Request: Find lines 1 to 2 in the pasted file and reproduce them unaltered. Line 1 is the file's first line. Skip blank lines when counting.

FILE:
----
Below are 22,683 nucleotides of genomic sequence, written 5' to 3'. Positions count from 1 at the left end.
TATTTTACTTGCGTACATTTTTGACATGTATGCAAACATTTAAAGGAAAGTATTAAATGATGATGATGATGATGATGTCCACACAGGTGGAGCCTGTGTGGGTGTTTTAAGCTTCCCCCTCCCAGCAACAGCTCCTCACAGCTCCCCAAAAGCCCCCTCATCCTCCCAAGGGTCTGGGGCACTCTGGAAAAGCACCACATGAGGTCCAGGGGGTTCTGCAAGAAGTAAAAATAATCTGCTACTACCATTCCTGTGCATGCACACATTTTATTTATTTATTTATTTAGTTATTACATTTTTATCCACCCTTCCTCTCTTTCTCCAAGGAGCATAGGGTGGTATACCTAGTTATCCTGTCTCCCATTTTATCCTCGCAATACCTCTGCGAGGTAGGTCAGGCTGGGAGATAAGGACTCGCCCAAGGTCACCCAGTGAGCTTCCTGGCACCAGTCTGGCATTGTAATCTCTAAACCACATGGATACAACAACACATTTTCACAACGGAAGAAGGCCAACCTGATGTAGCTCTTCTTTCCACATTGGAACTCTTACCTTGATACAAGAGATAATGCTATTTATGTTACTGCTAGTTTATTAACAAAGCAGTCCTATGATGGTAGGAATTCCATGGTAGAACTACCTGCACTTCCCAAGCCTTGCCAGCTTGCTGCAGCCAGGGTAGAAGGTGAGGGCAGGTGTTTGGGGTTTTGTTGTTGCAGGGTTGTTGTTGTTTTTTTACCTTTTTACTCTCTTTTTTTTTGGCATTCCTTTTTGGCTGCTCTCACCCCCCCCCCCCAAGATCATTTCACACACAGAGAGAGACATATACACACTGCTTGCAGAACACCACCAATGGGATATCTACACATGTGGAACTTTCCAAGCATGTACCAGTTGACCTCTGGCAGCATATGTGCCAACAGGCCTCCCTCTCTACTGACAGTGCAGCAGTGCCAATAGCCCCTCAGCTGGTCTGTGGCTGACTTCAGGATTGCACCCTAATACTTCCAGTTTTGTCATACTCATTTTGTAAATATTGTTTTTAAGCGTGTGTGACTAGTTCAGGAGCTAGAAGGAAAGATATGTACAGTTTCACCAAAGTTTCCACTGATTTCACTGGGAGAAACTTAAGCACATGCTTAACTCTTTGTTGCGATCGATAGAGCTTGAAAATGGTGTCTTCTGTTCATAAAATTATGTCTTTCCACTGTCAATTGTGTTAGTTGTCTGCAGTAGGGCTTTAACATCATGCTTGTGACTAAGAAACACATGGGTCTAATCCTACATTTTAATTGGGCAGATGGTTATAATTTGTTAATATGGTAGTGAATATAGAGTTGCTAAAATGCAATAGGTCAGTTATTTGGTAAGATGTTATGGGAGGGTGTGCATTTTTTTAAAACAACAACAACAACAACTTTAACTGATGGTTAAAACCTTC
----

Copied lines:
Below are 22,683 nucleotides of genomic sequence, written 5' to 3'. Positions count from 1 at the left end.
TATTTTACTTGCGTACATTTTTGACATGTATGCAAACATTTAAAGGAAAGTATTAAATGATGATGATGATGATGATGTCCACACAGGTGGAGCCTGTGTGGGTGTTTTAAGCTTCCCCCTCCCAGCAACAGCTCCTCACAGCTCCCCAAAAGCCCCCTCATCCTCCCAAGGGTCTGGGGCACTCTGGAAAAGCACCACATGAGGTCCAGGGGGTTCTGCAAGAAGTAAAAATAATCTGCTACTACCATTCCTGTGCATGCACACATTTTATTTATTTATTTATTTAGTTATTACATTTTTATCCACCCTTCCTCTCTTTCTCCAAGGAGCATAGGGTGGTATACCTAGTTATCCTGTCTCCCATTTTATCCTCGCAATACCTCTGCGAGGTAGGTCAGGCTGGGAGATAAGGACTCGCCCAAGGTCACCCAGTGAGCTTCCTGGCACCAGTCTGGCATTGTAATCTCTAAACCACATGGATACAACAACACATTTTCACAACGGAAGAAGGCCAACCTGATGTAGCTCTTCTTTCCACATTGGAACTCTTACCTTGATACAAGAGATAATGCTATTTATGTTACTGCTAGTTTATTAACAAAGCAGTCCTATGATGGTAGGAATTCCATGGTAGAACTACCTGCACTTCCCAAGCCTTGCCAGCTTGCTGCAGCCAGGGTAGAAGGTGAGGGCAGGTGTTTGGGGTTTTGTTGTTGCAGGGTTGTTGTTGTTTTTTTACCTTTTTACTCTCTTTTTTTTTGGCATTCCTTTTTGGCTGCTCTCACCCCCCCCCCCCAAGATCATTTCACACACAGAGAGAGACATATACACACTGCTTGCAGAACACCACCAATGGGATATCTACACATGTGGAACTTTCCAAGCATGTACCAGTTGACCTCTGGCAGCATATGTGCCAACAGGCCTCCCTCTCTACTGACAGTGCAGCAGTGCCAATAGCCCCTCAGCTGGTCTGTGGCTGACTTCAGGATTGCACCCTAATACTTCCAGTTTTGTCATACTCATTTTGTAAATATTGTTTTTAAGCGTGTGTGACTAGTTCAGGAGCTAGAAGGAAAGATATGTACAGTTTCACCAAAGTTTCCACTGATTTCACTGGGAGAAACTTAAGCACATGCTTAACTCTTTGTTGCGATCGATAGAGCTTGAAAATGGTGTCTTCTGTTCATAAAATTATGTCTTTCCACTGTCAATTGTGTTAGTTGTCTGCAGTAGGGCTTTAACATCATGCTTGTGACTAAGAAACACATGGGTCTAATCCTACATTTTAATTGGGCAGATGGTTATAATTTGTTAATATGGTAGTGAATATAGAGTTGCTAAAATGCAATAGGTCAGTTATTTGGTAAGATGTTATGGGAGGGTGTGCATTTTTTTAAAACAACAACAACAACAACTTTAACTGATGGTTAAAACCTTC